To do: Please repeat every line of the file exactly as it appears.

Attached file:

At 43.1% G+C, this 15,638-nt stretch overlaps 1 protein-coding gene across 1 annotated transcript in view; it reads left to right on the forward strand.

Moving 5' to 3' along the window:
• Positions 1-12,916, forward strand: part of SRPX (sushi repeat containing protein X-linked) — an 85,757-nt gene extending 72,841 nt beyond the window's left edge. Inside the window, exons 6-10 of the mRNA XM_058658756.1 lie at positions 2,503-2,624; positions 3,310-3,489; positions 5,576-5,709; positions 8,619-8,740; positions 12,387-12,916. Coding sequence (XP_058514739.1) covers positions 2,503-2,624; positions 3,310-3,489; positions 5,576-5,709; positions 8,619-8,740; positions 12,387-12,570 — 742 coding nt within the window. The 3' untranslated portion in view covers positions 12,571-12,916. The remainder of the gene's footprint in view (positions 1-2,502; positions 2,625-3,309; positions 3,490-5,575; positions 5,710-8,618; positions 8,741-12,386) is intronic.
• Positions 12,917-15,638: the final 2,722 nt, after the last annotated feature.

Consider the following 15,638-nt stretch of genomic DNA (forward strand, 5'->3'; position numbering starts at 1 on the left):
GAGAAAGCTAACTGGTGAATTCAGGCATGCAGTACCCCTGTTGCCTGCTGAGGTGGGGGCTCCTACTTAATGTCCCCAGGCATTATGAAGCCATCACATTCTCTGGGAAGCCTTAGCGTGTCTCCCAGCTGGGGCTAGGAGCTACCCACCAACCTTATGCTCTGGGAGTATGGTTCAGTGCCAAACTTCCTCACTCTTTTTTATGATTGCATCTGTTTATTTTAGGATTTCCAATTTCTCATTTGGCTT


At 43.1% G+C, this 15,638-nt stretch overlaps 1 protein-coding gene across 1 annotated transcript in view; it reads left to right on the forward strand.

Moving 5' to 3' along the window:
• Positions 1-12,916, forward strand: part of SRPX (sushi repeat containing protein X-linked) — an 85,757-nt gene extending 72,841 nt beyond the window's left edge. Inside the window, exons 6-10 of the mRNA XM_058658756.1 lie at positions 2,503-2,624; positions 3,310-3,489; positions 5,576-5,709; positions 8,619-8,740; positions 12,387-12,916. Coding sequence (XP_058514739.1) covers positions 2,503-2,624; positions 3,310-3,489; positions 5,576-5,709; positions 8,619-8,740; positions 12,387-12,570 — 742 coding nt within the window. The 3' untranslated portion in view covers positions 12,571-12,916. The remainder of the gene's footprint in view (positions 1-2,502; positions 2,625-3,309; positions 3,490-5,575; positions 5,710-8,618; positions 8,741-12,386) is intronic.
• Positions 12,917-15,638: the final 2,722 nt, after the last annotated feature.

Consider the following 15,638-nt stretch of genomic DNA (forward strand, 5'->3'; position numbering starts at 1 on the left):
GAGAAAGCTAACTGGTGAATTCAGGCATGCAGTACCCCTGTTGCCTGCTGAGGTGGGGGCTCCTACTTAATGTCCCCAGGCATTATGAAGCCATCACATTCTCTGGGAAGCCTTAGCGTGTCTCCCAGCTGGGGCTAGGAGCTACCCACCAACCTTATGCTCTGGGAGTATGGTTCAGTGCCAAACTTCCTCACTCTTTTTTATGATTGCATCTGTTTATTTTAGGATTTCCAATTTCTCATTTGGCTT